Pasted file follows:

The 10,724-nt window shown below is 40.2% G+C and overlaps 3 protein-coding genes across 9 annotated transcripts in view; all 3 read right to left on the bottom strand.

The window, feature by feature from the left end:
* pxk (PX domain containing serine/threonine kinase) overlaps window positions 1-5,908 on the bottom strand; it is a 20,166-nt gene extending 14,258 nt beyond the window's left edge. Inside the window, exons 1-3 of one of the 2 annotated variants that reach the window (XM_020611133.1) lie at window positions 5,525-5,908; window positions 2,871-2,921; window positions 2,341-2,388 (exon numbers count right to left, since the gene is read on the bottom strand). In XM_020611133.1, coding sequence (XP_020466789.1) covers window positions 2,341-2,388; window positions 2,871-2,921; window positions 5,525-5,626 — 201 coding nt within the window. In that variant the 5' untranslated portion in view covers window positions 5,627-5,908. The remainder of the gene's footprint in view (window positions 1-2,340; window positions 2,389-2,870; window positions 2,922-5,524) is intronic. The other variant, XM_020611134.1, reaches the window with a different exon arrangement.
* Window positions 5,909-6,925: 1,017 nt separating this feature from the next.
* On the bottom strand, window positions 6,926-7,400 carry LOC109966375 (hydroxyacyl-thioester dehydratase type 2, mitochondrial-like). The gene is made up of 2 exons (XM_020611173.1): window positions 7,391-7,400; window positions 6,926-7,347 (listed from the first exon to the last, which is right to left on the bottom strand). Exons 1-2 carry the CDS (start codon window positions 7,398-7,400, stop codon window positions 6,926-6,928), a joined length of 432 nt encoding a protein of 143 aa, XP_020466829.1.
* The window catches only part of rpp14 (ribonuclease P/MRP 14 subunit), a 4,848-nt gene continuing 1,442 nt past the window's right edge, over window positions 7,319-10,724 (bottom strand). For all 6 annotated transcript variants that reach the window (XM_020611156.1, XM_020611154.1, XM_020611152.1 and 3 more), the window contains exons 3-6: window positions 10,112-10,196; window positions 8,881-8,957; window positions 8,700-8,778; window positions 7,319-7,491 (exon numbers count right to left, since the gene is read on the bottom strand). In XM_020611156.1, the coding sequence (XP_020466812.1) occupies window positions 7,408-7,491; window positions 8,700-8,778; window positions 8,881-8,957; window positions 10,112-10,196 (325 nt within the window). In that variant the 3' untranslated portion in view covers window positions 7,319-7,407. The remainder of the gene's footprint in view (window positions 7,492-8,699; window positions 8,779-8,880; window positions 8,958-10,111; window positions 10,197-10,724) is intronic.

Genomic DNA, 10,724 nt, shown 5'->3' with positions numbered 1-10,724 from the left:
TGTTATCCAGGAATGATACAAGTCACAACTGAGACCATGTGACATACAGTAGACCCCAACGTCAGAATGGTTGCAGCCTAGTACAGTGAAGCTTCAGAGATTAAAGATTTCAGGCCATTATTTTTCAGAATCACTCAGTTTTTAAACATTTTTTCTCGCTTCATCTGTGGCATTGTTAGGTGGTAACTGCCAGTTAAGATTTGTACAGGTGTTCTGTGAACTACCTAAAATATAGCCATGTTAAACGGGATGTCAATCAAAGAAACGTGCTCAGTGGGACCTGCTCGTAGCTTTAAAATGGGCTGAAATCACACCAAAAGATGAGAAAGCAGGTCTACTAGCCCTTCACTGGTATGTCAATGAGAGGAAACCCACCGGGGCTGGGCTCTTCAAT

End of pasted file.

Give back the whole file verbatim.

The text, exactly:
The 10,724-nt window shown below is 40.2% G+C and overlaps 3 protein-coding genes across 9 annotated transcripts in view; all 3 read right to left on the bottom strand.

The window, feature by feature from the left end:
* pxk (PX domain containing serine/threonine kinase) overlaps window positions 1-5,908 on the bottom strand; it is a 20,166-nt gene extending 14,258 nt beyond the window's left edge. Inside the window, exons 1-3 of one of the 2 annotated variants that reach the window (XM_020611133.1) lie at window positions 5,525-5,908; window positions 2,871-2,921; window positions 2,341-2,388 (exon numbers count right to left, since the gene is read on the bottom strand). In XM_020611133.1, coding sequence (XP_020466789.1) covers window positions 2,341-2,388; window positions 2,871-2,921; window positions 5,525-5,626 — 201 coding nt within the window. In that variant the 5' untranslated portion in view covers window positions 5,627-5,908. The remainder of the gene's footprint in view (window positions 1-2,340; window positions 2,389-2,870; window positions 2,922-5,524) is intronic. The other variant, XM_020611134.1, reaches the window with a different exon arrangement.
* Window positions 5,909-6,925: 1,017 nt separating this feature from the next.
* On the bottom strand, window positions 6,926-7,400 carry LOC109966375 (hydroxyacyl-thioester dehydratase type 2, mitochondrial-like). The gene is made up of 2 exons (XM_020611173.1): window positions 7,391-7,400; window positions 6,926-7,347 (listed from the first exon to the last, which is right to left on the bottom strand). Exons 1-2 carry the CDS (start codon window positions 7,398-7,400, stop codon window positions 6,926-6,928), a joined length of 432 nt encoding a protein of 143 aa, XP_020466829.1.
* The window catches only part of rpp14 (ribonuclease P/MRP 14 subunit), a 4,848-nt gene continuing 1,442 nt past the window's right edge, over window positions 7,319-10,724 (bottom strand). For all 6 annotated transcript variants that reach the window (XM_020611156.1, XM_020611154.1, XM_020611152.1 and 3 more), the window contains exons 3-6: window positions 10,112-10,196; window positions 8,881-8,957; window positions 8,700-8,778; window positions 7,319-7,491 (exon numbers count right to left, since the gene is read on the bottom strand). In XM_020611156.1, the coding sequence (XP_020466812.1) occupies window positions 7,408-7,491; window positions 8,700-8,778; window positions 8,881-8,957; window positions 10,112-10,196 (325 nt within the window). In that variant the 3' untranslated portion in view covers window positions 7,319-7,407. The remainder of the gene's footprint in view (window positions 7,492-8,699; window positions 8,779-8,880; window positions 8,958-10,111; window positions 10,197-10,724) is intronic.

Genomic DNA, 10,724 nt, shown 5'->3' with positions numbered 1-10,724 from the left:
TGTTATCCAGGAATGATACAAGTCACAACTGAGACCATGTGACATACAGTAGACCCCAACGTCAGAATGGTTGCAGCCTAGTACAGTGAAGCTTCAGAGATTAAAGATTTCAGGCCATTATTTTTCAGAATCACTCAGTTTTTAAACATTTTTTCTCGCTTCATCTGTGGCATTGTTAGGTGGTAACTGCCAGTTAAGATTTGTACAGGTGTTCTGTGAACTACCTAAAATATAGCCATGTTAAACGGGATGTCAATCAAAGAAACGTGCTCAGTGGGACCTGCTCGTAGCTTTAAAATGGGCTGAAATCACACCAAAAGATGAGAAAGCAGGTCTACTAGCCCTTCACTGGTATGTCAATGAGAGGAAACCCACCGGGGCTGGGCTCTTCAAT